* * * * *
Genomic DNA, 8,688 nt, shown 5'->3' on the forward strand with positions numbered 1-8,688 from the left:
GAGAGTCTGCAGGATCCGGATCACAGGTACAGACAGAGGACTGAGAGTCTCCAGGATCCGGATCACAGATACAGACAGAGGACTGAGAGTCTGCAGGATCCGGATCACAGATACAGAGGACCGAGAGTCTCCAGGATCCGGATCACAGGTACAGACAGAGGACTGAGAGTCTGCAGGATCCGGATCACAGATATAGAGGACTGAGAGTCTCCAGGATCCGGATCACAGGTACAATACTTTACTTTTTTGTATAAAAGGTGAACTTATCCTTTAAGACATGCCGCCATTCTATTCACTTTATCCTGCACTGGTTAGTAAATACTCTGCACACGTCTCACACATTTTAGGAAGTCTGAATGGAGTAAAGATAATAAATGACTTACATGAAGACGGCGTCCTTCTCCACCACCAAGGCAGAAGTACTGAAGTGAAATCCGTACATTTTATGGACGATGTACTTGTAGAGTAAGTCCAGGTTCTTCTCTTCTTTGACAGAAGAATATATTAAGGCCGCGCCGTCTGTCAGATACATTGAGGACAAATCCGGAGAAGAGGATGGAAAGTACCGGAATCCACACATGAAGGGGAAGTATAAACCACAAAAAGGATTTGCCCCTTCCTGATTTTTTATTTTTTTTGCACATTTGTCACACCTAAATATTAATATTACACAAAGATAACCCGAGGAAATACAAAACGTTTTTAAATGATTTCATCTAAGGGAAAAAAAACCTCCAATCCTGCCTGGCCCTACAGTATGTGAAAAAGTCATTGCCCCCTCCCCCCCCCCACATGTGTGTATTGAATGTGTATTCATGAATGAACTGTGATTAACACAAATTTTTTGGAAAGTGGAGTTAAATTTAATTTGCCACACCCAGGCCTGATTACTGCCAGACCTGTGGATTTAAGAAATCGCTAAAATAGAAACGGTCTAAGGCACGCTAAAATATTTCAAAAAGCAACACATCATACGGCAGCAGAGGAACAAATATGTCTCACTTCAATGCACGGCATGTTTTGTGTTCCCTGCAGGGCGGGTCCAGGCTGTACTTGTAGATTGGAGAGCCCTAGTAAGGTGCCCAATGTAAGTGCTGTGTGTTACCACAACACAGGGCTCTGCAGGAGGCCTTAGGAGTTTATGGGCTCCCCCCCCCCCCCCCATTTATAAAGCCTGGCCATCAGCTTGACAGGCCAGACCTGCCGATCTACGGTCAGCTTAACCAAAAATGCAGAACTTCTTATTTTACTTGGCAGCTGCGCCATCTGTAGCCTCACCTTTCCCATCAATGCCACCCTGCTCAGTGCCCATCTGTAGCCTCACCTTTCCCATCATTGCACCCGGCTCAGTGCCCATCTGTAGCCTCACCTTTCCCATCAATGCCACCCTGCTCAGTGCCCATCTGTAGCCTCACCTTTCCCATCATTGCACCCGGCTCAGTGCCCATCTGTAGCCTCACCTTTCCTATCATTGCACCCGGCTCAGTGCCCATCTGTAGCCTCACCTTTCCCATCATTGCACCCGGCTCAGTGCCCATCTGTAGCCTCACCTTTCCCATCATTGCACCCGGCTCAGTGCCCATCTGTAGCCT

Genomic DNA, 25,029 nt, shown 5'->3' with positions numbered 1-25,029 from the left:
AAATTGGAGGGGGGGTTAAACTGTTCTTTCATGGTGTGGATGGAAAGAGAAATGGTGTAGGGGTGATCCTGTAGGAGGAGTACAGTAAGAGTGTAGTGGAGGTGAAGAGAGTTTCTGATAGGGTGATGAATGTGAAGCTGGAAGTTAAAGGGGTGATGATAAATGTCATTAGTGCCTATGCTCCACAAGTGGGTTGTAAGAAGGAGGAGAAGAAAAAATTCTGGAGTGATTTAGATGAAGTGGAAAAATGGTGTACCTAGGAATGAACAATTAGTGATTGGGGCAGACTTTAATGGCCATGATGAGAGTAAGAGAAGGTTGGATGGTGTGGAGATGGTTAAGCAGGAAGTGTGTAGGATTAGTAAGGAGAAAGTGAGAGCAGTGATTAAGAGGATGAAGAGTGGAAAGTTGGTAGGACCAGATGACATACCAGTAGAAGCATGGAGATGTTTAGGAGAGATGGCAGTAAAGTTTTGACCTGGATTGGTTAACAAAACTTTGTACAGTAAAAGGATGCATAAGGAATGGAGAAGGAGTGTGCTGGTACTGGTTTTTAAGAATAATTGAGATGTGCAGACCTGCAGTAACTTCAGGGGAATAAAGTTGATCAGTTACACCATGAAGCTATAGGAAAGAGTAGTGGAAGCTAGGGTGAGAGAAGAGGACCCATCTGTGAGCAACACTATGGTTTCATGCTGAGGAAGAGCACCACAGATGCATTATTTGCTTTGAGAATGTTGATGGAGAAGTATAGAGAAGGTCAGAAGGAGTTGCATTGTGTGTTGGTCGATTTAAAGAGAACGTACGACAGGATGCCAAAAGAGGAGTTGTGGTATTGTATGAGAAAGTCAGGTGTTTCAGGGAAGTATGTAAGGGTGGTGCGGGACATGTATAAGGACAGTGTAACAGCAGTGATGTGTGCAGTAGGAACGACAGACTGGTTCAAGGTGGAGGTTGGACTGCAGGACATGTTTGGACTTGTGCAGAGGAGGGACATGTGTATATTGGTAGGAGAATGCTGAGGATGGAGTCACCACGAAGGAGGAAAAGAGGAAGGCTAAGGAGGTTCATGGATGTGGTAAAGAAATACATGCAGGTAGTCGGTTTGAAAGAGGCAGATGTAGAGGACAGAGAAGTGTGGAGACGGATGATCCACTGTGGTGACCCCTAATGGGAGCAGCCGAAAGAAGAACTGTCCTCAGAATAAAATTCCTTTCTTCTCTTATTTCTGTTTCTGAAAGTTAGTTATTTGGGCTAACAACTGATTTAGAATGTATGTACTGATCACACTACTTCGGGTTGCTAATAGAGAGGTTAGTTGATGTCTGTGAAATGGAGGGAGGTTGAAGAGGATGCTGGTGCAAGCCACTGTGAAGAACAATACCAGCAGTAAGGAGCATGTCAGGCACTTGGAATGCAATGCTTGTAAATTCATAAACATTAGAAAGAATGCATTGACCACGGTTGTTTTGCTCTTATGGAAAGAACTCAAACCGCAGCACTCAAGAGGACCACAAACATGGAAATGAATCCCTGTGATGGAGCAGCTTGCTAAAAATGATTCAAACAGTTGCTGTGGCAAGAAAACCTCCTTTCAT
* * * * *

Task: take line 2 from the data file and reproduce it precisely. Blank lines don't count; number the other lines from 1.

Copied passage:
GAGAGTCTGCAGGATCCGGATCACAGGTACAGACAGAGGACTGAGAGTCTCCAGGATCCGGATCACAGATACAGACAGAGGACTGAGAGTCTGCAGGATCCGGATCACAGATACAGAGGACCGAGAGTCTCCAGGATCCGGATCACAGGTACAGACAGAGGACTGAGAGTCTGCAGGATCCGGATCACAGATATAGAGGACTGAGAGTCTCCAGGATCCGGATCACAGGTACAATACTTTACTTTTTTGTATAAAAGGTGAACTTATCCTTTAAGACATGCCGCCATTCTATTCACTTTATCCTGCACTGGTTAGTAAATACTCTGCACACGTCTCACACATTTTAGGAAGTCTGAATGGAGTAAAGATAATAAATGACTTACATGAAGACGGCGTCCTTCTCCACCACCAAGGCAGAAGTACTGAAGTGAAATCCGTACATTTTATGGACGATGTACTTGTAGAGTAAGTCCAGGTTCTTCTCTTCTTTGACAGAAGAATATATTAAGGCCGCGCCGTCTGTCAGATACATTGAGGACAAATCCGGAGAAGAGGATGGAAAGTACCGGAATCCACACATGAAGGGGAAGTATAAACCACAAAAAGGATTTGCCCCTTCCTGATTTTTTATTTTTTTTGCACATTTGTCACACCTAAATATTAATATTACACAAAGATAACCCGAGGAAATACAAAACGTTTTTAAATGATTTCATCTAAGGGAAAAAAAACCTCCAATCCTGCCTGGCCCTACAGTATGTGAAAAAGTCATTGCCCCCTCCCCCCCCCCACATGTGTGTATTGAATGTGTATTCATGAATGAACTGTGATTAACACAAATTTTTTGGAAAGTGGAGTTAAATTTAATTTGCCACACCCAGGCCTGATTACTGCCAGACCTGTGGATTTAAGAAATCGCTAAAATAGAAACGGTCTAAGGCACGCTAAAATATTTCAAAAAGCAACACATCATACGGCAGCAGAGGAACAAATATGTCTCACTTCAATGCACGGCATGTTTTGTGTTCCCTGCAGGGCGGGTCCAGGCTGTACTTGTAGATTGGAGAGCCCTAGTAAGGTGCCCAATGTAAGTGCTGTGTGTTACCACAACACAGGGCTCTGCAGGAGGCCTTAGGAGTTTATGGGCTCCCCCCCCCCCCCCCATTTATAAAGCCTGGCCATCAGCTTGACAGGCCAGACCTGCCGATCTACGGTCAGCTTAACCAAAAATGCAGAACTTCTTATTTTACTTGGCAGCTGCGCCATCTGTAGCCTCACCTTTCCCATCAATGCCACCCTGCTCAGTGCCCATCTGTAGCCTCACCTTTCCCATCATTGCACCCGGCTCAGTGCCCATCTGTAGCCTCACCTTTCCCATCAATGCCACCCTGCTCAGTGCCCATCTGTAGCCTCACCTTTCCCATCATTGCACCCGGCTCAGTGCCCATCTGTAGCCTCACCTTTCCTATCATTGCACCCGGCTCAGTGCCCATCTGTAGCCTCACCTTTCCCATCATTGCACCCGGCTCAGTGCCCATCTGTAGCCTCACCTTTCCCATCATTGCACCCGGCTCAGTGCCCATCTGTAGCCT